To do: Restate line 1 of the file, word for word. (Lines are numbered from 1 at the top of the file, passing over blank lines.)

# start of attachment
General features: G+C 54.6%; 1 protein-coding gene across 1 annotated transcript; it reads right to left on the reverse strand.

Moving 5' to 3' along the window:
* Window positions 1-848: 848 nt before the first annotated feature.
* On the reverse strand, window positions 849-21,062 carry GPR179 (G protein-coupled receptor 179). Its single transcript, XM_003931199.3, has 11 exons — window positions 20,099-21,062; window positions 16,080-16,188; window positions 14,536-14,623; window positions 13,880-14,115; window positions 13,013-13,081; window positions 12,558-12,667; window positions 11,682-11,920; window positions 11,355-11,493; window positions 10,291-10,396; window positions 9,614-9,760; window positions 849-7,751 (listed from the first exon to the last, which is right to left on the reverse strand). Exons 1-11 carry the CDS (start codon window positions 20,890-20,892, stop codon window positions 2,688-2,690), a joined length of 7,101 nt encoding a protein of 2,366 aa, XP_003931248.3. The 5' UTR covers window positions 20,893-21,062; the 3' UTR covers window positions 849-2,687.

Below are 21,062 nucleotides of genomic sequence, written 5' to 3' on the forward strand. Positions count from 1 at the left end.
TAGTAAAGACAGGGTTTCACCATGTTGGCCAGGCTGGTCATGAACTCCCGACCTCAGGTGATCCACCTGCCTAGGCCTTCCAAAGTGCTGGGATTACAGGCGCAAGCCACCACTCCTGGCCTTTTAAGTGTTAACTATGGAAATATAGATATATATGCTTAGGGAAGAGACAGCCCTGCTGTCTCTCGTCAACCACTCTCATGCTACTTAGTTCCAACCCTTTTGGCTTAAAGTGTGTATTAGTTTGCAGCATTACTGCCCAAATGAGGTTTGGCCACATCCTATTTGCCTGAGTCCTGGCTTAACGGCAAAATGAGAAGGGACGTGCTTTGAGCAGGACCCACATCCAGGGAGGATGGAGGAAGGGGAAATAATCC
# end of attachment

General features: G+C 54.6%; 1 protein-coding gene across 1 annotated transcript; it reads right to left on the reverse strand.